Mel Keiser’s Becoming Mel is a series of paired self-portraits—one taken immediately upon waking, the other after she’s put herself together for the day—repeated each day for a month. The series resembles a before-and-after beauty feature, but Keiser, a brainy Chicago photographer and artist, has more on her mind than lip gloss and hair style. Her work asks you to look at the gap between sleep-blurred Mel and bright-eyed Mel and rethink what you know about identity and the self.
Start by comparing Mels: Sleepy Mel looks into the camera, squinting, one eye almost closed, an Elvis sneer forming on her lips. Her hair is wild twist of undergrowth. The two moles on her pale sternum render her somehow piercingly vulnerable. The overall effect is a bit raw, thin-skinned, emotional.
A shower, a trip to the closet, a minute in front of a mirror, and a new Mel emerges, a more polished being, ready for the day. Her smudged pout has sharpened into a half-smile, her eyes are now wide, cheeks rouged. Her hair is a soft, orderly helmet. Her shoulders are covered by a prim ultramarine blouse and dark blazer. Her skin is smoothed by makeup. Big, round earrings dangle and echo her wide, slightly stunned eyes. She is still but not serene.
“The first picture is taken immediately upon waking, before I have a mental concept of my identity or self-image,” Keiser explains, “The second picture is taken after I begin to feel like ‘Mel,’ usually after my physical self begins to reflect what I believe ‘Mel’ looks like.” We wonder who the “I” is who stands apart and believes something about what “Mel” looks like. We’ll call her “Keiser,” and leave it at that, except to suggest you pursue further reading in neuroscience, consciousness, and philosophy if you want to unravel some of the implications of Keiser’s work.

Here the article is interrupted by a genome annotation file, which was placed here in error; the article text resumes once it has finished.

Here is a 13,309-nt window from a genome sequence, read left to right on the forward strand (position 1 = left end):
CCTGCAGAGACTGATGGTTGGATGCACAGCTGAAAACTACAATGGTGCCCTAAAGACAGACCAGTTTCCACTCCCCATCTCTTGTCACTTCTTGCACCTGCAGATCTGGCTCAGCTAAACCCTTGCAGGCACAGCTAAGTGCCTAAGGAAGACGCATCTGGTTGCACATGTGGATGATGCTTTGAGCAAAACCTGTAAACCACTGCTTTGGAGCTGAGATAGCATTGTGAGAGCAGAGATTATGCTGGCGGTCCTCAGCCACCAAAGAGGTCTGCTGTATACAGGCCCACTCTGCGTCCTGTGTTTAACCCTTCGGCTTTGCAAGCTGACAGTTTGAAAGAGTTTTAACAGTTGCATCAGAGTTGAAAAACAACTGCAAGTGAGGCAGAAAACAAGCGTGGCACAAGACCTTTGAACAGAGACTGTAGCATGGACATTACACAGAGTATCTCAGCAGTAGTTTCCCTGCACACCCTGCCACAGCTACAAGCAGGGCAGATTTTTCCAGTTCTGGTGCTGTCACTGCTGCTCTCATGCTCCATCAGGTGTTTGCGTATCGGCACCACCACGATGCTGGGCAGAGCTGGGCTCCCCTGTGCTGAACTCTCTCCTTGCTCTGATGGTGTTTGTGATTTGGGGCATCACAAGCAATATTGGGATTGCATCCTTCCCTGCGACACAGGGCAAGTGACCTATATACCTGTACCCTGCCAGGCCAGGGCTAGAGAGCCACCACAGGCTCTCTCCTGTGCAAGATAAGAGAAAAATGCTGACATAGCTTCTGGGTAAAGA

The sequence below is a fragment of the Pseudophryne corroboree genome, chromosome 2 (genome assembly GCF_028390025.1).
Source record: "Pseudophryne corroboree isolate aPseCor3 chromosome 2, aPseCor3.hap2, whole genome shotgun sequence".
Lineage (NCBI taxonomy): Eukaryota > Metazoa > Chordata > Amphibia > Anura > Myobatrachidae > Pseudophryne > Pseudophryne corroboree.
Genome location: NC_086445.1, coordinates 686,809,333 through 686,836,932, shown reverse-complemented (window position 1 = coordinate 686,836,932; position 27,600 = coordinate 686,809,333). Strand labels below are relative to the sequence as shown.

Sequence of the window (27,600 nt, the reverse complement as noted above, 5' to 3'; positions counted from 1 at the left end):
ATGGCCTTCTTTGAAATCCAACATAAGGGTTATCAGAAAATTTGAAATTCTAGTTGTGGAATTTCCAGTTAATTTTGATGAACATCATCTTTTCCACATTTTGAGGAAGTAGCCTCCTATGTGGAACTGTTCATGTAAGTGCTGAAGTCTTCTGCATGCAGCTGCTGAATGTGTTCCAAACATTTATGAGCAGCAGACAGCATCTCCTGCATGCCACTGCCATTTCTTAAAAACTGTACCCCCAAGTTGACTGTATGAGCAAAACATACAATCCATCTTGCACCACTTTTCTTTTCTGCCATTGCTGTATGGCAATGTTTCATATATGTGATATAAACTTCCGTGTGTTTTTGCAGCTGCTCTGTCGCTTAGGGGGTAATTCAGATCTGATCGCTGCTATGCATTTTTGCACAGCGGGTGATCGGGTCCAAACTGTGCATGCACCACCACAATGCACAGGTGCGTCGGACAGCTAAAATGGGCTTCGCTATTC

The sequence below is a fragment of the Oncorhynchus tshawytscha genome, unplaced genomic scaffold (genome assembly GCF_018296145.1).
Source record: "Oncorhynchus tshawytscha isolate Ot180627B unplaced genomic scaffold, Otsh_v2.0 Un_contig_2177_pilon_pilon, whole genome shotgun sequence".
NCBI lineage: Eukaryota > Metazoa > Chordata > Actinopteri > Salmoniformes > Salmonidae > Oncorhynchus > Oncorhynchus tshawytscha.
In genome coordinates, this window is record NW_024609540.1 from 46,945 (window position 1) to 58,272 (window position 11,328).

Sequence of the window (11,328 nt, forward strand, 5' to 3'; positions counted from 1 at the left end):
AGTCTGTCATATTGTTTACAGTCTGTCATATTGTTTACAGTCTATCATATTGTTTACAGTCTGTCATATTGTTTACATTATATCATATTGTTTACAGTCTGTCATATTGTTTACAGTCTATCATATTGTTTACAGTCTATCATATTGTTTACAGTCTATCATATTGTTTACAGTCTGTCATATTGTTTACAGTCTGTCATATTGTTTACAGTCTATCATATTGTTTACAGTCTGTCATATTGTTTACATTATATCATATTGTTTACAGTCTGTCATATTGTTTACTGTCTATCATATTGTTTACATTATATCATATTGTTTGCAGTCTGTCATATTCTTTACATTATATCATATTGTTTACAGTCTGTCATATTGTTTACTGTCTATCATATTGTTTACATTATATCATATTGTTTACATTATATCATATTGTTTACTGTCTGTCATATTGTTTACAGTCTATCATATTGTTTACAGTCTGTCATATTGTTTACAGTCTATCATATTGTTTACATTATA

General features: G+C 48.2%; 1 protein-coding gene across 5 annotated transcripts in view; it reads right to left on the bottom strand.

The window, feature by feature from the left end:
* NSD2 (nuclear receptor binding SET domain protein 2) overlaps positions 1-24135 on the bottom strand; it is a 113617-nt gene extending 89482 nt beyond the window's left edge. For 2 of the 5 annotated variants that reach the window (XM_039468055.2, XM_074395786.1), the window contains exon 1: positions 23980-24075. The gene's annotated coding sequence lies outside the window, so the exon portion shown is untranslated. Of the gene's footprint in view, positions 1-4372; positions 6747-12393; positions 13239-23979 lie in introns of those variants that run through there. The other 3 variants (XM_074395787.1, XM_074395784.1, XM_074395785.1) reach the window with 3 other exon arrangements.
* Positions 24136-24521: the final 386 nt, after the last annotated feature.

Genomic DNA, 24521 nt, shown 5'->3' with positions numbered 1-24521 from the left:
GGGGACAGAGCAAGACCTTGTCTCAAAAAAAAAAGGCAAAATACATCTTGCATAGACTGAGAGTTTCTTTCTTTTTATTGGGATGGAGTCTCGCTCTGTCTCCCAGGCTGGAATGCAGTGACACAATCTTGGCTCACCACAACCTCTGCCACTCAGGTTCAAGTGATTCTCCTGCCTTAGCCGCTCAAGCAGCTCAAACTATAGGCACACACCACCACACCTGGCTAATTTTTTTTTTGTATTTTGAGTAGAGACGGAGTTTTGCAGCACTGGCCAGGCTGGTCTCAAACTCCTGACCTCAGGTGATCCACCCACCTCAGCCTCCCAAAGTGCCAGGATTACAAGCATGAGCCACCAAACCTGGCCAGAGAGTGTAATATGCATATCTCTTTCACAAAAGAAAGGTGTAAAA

Keiser says that Becoming Mel is inspired by recent dramatic advances in understanding of the brain and cites writers such as David Eagleman, Oliver Sacks, and V. S. Ramachandran. She talks about these thinkers the way other artists might cite Cindy Sherman, Nikki S. Lee, or any of the many photographers whose work examines the mechanisms of identity and whose theoretical underpinnings tend to be derived from “softer” disciplines like psychology or sociology. Keiser’s work adds a hard-science wrinkle to the ongoing discourse on identity.
Still, you don’t have to worry about neuroscience to appreciate Keiser’s take on what makes up the self. A wealth of more down-to-earth opportunities for study (and pleasure) are available: Keiser’s colorful wardrobe, for one, her hair, a catalog of unruly shapes tamed into soft bobs, for another. Study the grids and see if you can deduce the days of the week by her outfits. Wonder how often she rotates the purple tee shirt. Try to guess what she is preparing for on a given morning—a job interview or a day at the park. All these details add a welcome lightness. Funny as the work may be—and it is—it is also fringed with anxiety.
Keiser talks about an experiment in which subjects are temporarily rendered unable to recognize themselves. She says this “makes identity terrifyingly fragile in its existence.” Keiser’s humor looks simple enough at first glance, but it is a giggle tinted by fear. She offers a deeply skeptical and disquieting new way of looking at an old problem.
All images © Mel Keiser